Zunino is spending his winter at home in Florida, getting ready for Spring Training, and not competing in any offseason leagues. There was never any intention for him to play in the Arizona Fall League; he's not eligible because of the amount of time he's played in the Majors. You're confusing the AFL with the less-formal Arizona instructional league, which is primarily for low-level prospects or rehabbing players. He was sent to work on his hitting approach with Mariners coaches in Peoria during the brief instructional league period in mid-September after Triple-A Tacoma's season ended, but he never played in any games. That was simply a chance for him to keep refining some swing changes that he's implementing before heading home for the offseason to continue working on his own.

Now that the Mariners have traded Logan Morrison, who will be the starting first baseman? And is Chris Davis a player the Mariners might be interested in for that position?
-- Logan F., Burien, Wash.

Mark Trumbo currently pencils in as the starting first baseman, with Montero also in the mix. But it will be interesting to see if new general manager Jerry Dipoto makes any changes there, as he traded Trumbo from the Angels two years ago and the 29-year-old figures to earn about $9 million next season in his final year of arbitration eligibility. Dipoto has already shown he's willing to make deals, so a Trumbo trade wouldn't be a stunner. But I would be stunned if they targeted Davis as a replacement, since he's one of the top-tier free agents and will command a long-term deal in the $20-million-plus range per year, while Seattle already has Robinson Cano and Felix Hernandez in that price range and is more likely to spread its available cash around rather than jump in quite that deep for one player this winter.

The Mariners have made several trades involving "players to be named" in recent months. Any idea yet who those players will be?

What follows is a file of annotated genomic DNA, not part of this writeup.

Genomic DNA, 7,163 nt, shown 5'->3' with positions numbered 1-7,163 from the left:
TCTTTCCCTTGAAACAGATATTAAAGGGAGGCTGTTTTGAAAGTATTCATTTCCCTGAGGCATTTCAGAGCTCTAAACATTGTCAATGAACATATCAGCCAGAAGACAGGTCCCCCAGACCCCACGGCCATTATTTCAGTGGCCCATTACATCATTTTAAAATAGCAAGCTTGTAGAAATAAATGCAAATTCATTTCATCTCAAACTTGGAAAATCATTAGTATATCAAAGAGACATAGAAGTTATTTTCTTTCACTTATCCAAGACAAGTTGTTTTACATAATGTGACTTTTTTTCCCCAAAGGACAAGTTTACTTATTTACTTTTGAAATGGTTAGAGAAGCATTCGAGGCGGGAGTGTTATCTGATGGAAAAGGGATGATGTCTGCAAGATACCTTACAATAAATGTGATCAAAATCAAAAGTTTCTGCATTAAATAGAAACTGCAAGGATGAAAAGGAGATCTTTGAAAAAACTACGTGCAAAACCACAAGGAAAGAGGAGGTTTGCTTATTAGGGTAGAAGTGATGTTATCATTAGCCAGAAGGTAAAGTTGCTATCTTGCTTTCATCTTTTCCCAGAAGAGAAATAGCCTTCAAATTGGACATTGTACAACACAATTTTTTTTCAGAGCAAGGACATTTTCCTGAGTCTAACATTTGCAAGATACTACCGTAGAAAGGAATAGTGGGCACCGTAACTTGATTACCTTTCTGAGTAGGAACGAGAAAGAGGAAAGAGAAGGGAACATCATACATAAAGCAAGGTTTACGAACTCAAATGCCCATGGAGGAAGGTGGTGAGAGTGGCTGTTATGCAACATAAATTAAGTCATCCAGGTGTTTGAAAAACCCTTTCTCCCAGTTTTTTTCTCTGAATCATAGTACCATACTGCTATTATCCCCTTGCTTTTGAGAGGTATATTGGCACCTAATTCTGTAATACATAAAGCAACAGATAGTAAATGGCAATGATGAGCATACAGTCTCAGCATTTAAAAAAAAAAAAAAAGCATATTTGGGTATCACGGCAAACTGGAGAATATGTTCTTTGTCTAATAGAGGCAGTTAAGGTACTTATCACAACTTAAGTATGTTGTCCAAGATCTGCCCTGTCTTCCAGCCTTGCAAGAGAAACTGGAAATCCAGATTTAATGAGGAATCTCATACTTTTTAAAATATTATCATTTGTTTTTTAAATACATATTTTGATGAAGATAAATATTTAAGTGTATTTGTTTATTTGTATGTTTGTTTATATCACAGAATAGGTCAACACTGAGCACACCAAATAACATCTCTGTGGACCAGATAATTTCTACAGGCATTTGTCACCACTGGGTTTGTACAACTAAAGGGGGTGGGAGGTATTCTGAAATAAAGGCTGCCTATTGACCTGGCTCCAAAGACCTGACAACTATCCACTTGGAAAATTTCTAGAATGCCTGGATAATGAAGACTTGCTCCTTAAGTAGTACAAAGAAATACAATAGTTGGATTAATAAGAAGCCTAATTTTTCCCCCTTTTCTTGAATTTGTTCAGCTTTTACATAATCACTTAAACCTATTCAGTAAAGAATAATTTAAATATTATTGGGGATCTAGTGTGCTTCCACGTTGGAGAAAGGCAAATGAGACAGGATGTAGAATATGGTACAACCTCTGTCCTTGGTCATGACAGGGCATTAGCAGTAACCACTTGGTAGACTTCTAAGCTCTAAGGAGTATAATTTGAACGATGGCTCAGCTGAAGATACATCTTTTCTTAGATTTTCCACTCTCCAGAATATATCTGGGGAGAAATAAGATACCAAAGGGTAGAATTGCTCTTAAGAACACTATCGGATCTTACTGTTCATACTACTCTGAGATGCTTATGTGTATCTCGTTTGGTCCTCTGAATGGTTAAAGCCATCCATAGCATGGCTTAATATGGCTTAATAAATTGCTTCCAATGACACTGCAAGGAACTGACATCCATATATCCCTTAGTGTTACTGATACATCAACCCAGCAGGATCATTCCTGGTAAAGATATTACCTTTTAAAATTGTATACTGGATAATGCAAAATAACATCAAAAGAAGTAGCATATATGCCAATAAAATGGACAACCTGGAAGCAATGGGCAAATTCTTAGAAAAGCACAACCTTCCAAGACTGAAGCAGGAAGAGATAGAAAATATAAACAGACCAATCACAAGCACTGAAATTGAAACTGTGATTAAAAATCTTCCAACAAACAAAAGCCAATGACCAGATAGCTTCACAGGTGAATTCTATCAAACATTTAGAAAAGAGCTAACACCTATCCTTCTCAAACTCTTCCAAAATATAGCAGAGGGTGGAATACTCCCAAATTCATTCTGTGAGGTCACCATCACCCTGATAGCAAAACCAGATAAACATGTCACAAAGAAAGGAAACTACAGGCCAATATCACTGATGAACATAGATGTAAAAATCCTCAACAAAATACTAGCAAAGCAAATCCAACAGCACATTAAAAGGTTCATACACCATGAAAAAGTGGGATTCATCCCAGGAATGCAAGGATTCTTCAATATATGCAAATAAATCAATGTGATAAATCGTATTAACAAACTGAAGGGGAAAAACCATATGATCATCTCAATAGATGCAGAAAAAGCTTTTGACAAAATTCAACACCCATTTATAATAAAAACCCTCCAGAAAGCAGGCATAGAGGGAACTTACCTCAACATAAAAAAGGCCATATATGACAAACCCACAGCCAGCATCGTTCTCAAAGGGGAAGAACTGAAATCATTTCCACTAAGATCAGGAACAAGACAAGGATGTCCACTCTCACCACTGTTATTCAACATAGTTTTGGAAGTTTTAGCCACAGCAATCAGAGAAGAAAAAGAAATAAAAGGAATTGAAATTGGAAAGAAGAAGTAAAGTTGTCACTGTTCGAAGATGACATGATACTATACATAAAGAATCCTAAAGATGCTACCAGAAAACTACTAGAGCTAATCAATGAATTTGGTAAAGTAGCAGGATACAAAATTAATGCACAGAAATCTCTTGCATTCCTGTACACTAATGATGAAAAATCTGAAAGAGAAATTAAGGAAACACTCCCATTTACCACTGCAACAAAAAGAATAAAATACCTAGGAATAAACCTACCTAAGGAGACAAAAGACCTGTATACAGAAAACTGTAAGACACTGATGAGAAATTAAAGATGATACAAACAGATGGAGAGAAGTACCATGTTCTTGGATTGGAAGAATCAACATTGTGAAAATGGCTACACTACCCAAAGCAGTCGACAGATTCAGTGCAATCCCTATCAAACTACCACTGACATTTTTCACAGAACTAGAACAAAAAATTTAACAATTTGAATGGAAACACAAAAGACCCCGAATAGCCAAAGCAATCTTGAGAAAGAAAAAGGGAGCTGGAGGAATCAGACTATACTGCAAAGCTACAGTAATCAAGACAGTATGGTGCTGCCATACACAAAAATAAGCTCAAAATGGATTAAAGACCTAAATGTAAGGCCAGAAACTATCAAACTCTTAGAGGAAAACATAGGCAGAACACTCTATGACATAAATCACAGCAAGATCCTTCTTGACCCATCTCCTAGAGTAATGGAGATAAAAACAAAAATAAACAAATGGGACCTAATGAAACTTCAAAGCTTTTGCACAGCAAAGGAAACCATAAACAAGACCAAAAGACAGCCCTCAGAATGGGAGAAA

-- Brian S., Vancouver, Wash.

Seattle dealt Fernando Rodney and Austin Jackson to the Cubs in late August for either a player to be named or cash. I'm told that both cases wound up being cash deals, which usually is a fairly nominal amount, as the Mariners didn't have much bargaining leverage at that point. The Mariners did receive the Cubs' No. 98 international Draft slot as well for Jackson, which gives them an extra $211,100 to use as bonus money to land international players next year.

The "player to be named" in the recent five-player swap with the Rangers is a different deal. Seattle acquired Leonys Martin and Anthony Bass for Tom Wilhelmsen, James Jones and an unnamed player. In this case the two clubs agreed to an additional player who couldn't be included yet for some sort of roster-related reason. Rangers GM Jon Daniels told reporters that player will be a "significant" part of the trade, so I suspect a prospect of some note will wind up going to Texas to complete the package after all the Rule 5 Draft and contract tender dates are cleared up in early December.

Greg Johns is a reporter for MLB.com. Follow him on Twitter @GregJohnsMLB, read his Mariners Musings blog, and listen to his podcast. This story was not subject to the approval of Major League Baseball or its clubs.